In those situations where copy assignment cannot benefit from resource reuse (it does not manage a heap-allocated array and does not have a (possibly transitive) member that does, such as a member std::vector or std::string), there is a popular convenient shorthand: the copy-and-swap assignment operator, which takes its parameter by value (thus working as both copy- and move-assignment depending on the value category of the argument), swaps with the parameter, and lets the destructor clean it up.

This form automatically provides strong exception guarantee, but prohibits resource reuse.

[edit]Stream extraction and insertion

The overloads of and that take a std::istream& or std::ostream& as the left hand argument are known as insertion and extraction operators. Since they take the user-defined type as the right argument ( in a@b), they must be implemented as non-members.

These operators are sometimes implemented as friend functions.

[edit]Function call operator

When a user-defined class overloads the function call operator, operator(), it becomes a type. Many standard algorithms, from std::sort to std::accumulate accept objects of such types to customize behavior. There are no particularly notable canonical forms of operator(), but to illustrate the usage

[edit]Increment and decrement

When the postfix increment and decrement appear in an expression, the corresponding user-defined function (operator++ or operator--) is called with an integer argument . Typically, it is implemented as T operator++(int), where the argument is ignored. The postfix increment and decrement operator is usually implemented in terms of the prefix version:

Although canonical form of pre-increment/pre-decrement returns a reference, as with any operator overload, the return type is user-defined; for example the overloads of these operators for std::atomic return by value.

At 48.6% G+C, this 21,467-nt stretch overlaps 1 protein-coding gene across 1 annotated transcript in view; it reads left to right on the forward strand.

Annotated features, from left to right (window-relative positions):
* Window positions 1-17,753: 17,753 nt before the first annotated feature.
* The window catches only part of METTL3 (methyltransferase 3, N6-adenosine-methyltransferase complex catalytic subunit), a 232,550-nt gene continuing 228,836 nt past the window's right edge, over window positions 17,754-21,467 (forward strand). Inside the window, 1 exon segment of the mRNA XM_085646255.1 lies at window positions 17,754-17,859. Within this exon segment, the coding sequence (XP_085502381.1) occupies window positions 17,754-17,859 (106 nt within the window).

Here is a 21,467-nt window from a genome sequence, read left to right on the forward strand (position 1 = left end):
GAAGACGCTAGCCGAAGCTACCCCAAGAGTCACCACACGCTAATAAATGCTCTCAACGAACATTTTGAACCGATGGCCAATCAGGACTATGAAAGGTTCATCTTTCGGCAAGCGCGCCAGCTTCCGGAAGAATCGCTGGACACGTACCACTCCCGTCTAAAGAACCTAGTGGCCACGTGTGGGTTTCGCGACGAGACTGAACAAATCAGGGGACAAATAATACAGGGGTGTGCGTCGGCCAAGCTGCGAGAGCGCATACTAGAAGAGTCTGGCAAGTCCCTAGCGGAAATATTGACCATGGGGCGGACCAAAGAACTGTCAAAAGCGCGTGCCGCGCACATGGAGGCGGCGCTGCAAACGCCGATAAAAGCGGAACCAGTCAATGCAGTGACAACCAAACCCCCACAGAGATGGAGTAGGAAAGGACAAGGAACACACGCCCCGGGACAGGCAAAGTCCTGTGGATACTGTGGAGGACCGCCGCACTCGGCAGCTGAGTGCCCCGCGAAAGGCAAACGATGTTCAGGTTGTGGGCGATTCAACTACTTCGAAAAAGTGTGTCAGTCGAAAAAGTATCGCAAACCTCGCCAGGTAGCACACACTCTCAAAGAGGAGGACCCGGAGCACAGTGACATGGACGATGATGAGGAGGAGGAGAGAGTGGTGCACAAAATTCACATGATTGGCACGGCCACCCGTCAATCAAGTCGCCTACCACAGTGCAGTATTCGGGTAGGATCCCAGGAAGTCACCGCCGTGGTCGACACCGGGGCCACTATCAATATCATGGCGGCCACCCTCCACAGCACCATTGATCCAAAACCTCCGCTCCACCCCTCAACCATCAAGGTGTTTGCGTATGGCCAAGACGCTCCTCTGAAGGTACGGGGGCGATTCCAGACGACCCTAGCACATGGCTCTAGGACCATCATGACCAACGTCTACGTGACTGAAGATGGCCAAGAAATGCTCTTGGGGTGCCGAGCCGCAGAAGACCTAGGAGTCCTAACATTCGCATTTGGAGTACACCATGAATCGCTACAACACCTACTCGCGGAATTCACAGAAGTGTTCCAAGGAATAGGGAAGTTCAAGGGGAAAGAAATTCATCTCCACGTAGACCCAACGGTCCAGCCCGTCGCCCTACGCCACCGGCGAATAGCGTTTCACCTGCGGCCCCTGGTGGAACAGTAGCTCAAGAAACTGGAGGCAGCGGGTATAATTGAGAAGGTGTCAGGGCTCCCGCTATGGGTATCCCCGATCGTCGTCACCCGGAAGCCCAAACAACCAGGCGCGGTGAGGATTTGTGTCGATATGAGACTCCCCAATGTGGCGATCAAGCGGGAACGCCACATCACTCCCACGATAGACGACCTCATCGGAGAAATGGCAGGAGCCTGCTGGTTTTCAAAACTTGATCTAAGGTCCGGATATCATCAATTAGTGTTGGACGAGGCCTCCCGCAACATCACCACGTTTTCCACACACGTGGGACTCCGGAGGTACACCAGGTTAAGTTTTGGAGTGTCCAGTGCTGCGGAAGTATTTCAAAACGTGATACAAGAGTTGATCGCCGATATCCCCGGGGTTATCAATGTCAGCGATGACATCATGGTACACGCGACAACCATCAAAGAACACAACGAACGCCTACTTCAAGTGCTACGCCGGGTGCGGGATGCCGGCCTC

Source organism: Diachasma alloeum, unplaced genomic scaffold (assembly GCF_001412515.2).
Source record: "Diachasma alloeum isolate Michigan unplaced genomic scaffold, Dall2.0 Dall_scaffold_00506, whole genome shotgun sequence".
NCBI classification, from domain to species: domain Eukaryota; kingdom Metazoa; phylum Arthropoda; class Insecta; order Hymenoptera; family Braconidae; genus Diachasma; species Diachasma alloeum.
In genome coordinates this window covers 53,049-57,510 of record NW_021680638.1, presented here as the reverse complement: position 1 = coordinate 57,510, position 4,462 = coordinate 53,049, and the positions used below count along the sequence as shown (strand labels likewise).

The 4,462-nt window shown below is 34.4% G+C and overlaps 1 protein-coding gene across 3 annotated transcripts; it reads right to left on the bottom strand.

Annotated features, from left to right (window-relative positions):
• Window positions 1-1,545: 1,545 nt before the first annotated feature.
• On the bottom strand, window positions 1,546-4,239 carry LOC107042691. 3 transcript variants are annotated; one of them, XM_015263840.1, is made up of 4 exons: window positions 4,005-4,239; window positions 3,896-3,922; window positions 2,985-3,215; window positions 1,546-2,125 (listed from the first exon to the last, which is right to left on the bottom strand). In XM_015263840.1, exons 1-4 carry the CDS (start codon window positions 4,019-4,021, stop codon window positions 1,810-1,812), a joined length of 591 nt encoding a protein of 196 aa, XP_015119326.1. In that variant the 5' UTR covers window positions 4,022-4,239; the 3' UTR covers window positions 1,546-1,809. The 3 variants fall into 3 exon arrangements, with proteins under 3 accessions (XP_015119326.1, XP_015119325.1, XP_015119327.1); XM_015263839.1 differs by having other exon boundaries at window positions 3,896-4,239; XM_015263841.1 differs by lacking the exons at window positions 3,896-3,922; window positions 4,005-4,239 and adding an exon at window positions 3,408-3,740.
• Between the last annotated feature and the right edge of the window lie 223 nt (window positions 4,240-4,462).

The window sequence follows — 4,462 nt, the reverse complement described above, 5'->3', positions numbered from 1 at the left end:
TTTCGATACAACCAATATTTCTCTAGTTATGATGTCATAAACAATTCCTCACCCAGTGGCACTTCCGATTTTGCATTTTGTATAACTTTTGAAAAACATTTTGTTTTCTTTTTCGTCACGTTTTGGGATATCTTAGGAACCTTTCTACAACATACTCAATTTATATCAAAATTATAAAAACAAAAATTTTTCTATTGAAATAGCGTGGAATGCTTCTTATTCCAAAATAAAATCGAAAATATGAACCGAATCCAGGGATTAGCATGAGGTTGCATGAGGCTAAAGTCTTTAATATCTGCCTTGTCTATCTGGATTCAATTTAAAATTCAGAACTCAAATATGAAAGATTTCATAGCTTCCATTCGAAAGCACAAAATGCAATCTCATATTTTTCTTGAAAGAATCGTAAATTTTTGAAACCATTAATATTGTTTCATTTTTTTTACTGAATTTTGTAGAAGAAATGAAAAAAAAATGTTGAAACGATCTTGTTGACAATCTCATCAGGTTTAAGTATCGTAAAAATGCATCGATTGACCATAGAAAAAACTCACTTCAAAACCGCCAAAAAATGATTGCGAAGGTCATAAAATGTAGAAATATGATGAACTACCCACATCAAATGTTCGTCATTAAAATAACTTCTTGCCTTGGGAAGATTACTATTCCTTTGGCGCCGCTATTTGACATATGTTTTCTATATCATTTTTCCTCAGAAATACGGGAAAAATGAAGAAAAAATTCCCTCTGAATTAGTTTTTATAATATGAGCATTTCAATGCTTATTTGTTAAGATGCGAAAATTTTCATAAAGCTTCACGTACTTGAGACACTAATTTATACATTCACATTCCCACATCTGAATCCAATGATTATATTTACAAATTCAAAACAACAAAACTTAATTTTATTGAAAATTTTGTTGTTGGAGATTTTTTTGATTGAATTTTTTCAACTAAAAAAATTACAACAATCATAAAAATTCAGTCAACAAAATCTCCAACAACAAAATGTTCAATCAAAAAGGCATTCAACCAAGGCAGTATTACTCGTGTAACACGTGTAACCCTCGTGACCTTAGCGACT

[edit]Binary arithmetic operators

Binary operators are typically implemented as non-members to maintain symmetry (for example, when adding a complex number and an integer, if is a member function of the complex type, then only complex+integer would compile, and not integer+complex). Since for every binary arithmetic operator there exists a corresponding compound assignment operator, canonical forms of binary operators are implemented in terms of their compound assignments:

[edit]Relational operators

Standard algorithms such as std::sort and containers such as std::set expect operator< to be defined, by default, for the user-provided types, and expect it to implement strict weak ordering (thus satisfying the concept). An idiomatic way to implement strict weak ordering for a structure is to use lexicographical comparison provided by std::tie:

Typically, once operator< is provided, the other relational operators are implemented in terms of operator<.

Likewise, the inequality operator is typically implemented in terms of operator==:

When three-way comparison (such as std::memcmp or std::string::compare) is provided, all six relational operators may be expressed through that:

All six relational operators are automatically generated by the compiler if the three-way comparison operator operator<=> is defined, and that operator, in turn, is generated by the compiler if it is defined as defaulted:

See default comparisons for details.

struct Record {std::string name;unsignedint floor;double weight;auto operator<=>(const Record&)=default;};// records can now be compared with ==, !=, <, <=, >, and >=
(since C++20)

[edit]Array subscript operator

User-defined classes that provide array-like access that allows both reading and writing typically define two overloads for operator[]: const and non-const variants:

If the value type is known to be a built-in type, the const variant should return by value.

Where direct access to the elements of the container is not wanted or not possible or distinguishing between lvalue c[i]= v; and rvalue v = c[i]; usage, operator[] may return a proxy. see for example std::bitset::operator[].

To provide multidimensional array access semantics, e.g. to implement a 3D array access a[i][j][k]= x;, operator[] has to return a reference to a 2D plane, which has to have its own operator[] which returns a reference to a 1D row, which has to have operator[] which returns a reference to the element. To avoid this complexity, some libraries opt for overloading operator() instead, so that 3D access expressions have the Fortran-like syntax a(i, j, k)= x;